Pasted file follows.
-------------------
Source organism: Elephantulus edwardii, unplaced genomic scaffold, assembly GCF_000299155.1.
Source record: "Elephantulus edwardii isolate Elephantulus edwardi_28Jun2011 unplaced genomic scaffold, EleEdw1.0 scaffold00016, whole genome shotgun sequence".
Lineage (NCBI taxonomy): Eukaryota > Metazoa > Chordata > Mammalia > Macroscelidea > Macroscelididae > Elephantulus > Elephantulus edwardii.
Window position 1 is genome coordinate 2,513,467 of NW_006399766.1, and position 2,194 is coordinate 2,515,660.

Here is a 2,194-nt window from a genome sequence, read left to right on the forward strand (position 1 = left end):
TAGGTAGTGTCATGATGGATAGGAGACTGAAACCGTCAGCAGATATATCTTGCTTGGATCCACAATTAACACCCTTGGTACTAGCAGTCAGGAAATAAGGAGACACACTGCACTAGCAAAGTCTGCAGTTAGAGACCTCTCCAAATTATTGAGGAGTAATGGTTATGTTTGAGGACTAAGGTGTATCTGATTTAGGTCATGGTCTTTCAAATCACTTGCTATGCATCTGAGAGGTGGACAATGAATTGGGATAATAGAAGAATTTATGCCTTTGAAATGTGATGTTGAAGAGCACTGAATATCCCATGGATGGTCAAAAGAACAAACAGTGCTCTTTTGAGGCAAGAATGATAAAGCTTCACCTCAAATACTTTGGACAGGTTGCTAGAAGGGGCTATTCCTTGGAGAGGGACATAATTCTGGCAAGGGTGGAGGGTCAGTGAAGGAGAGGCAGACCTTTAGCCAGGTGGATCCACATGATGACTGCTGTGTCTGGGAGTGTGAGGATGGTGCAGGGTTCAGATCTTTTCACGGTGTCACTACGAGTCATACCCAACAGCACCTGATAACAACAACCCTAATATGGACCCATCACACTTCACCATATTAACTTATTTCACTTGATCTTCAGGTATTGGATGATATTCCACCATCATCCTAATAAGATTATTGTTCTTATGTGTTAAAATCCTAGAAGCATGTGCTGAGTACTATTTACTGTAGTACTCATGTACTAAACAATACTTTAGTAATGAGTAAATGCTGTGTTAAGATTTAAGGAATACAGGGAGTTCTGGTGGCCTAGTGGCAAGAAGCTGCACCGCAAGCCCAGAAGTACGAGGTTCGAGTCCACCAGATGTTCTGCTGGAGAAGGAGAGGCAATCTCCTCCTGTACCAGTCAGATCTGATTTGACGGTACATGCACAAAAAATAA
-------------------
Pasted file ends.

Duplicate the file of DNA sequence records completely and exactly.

Source organism: Elephantulus edwardii, unplaced genomic scaffold, assembly GCF_000299155.1.
Source record: "Elephantulus edwardii isolate Elephantulus edwardi_28Jun2011 unplaced genomic scaffold, EleEdw1.0 scaffold00016, whole genome shotgun sequence".
Lineage (NCBI taxonomy): Eukaryota > Metazoa > Chordata > Mammalia > Macroscelidea > Macroscelididae > Elephantulus > Elephantulus edwardii.
Window position 1 is genome coordinate 2,513,467 of NW_006399766.1, and position 2,194 is coordinate 2,515,660.

Here is a 2,194-nt window from a genome sequence, read left to right on the forward strand (position 1 = left end):
TAGGTAGTGTCATGATGGATAGGAGACTGAAACCGTCAGCAGATATATCTTGCTTGGATCCACAATTAACACCCTTGGTACTAGCAGTCAGGAAATAAGGAGACACACTGCACTAGCAAAGTCTGCAGTTAGAGACCTCTCCAAATTATTGAGGAGTAATGGTTATGTTTGAGGACTAAGGTGTATCTGATTTAGGTCATGGTCTTTCAAATCACTTGCTATGCATCTGAGAGGTGGACAATGAATTGGGATAATAGAAGAATTTATGCCTTTGAAATGTGATGTTGAAGAGCACTGAATATCCCATGGATGGTCAAAAGAACAAACAGTGCTCTTTTGAGGCAAGAATGATAAAGCTTCACCTCAAATACTTTGGACAGGTTGCTAGAAGGGGCTATTCCTTGGAGAGGGACATAATTCTGGCAAGGGTGGAGGGTCAGTGAAGGAGAGGCAGACCTTTAGCCAGGTGGATCCACATGATGACTGCTGTGTCTGGGAGTGTGAGGATGGTGCAGGGTTCAGATCTTTTCACGGTGTCACTACGAGTCATACCCAACAGCACCTGATAACAACAACCCTAATATGGACCCATCACACTTCACCATATTAACTTATTTCACTTGATCTTCAGGTATTGGATGATATTCCACCATCATCCTAATAAGATTATTGTTCTTATGTGTTAAAATCCTAGAAGCATGTGCTGAGTACTATTTACTGTAGTACTCATGTACTAAACAATACTTTAGTAATGAGTAAATGCTGTGTTAAGATTTAAGGAATACAGGGAGTTCTGGTGGCCTAGTGGCAAGAAGCTGCACCGCAAGCCCAGAAGTACGAGGTTCGAGTCCACCAGATGTTCTGCTGGAGAAGGAGAGGCAATCTCCTCCTGTACCAGTCAGATCTGATTTGACGGTACATGCACAAAAAATAA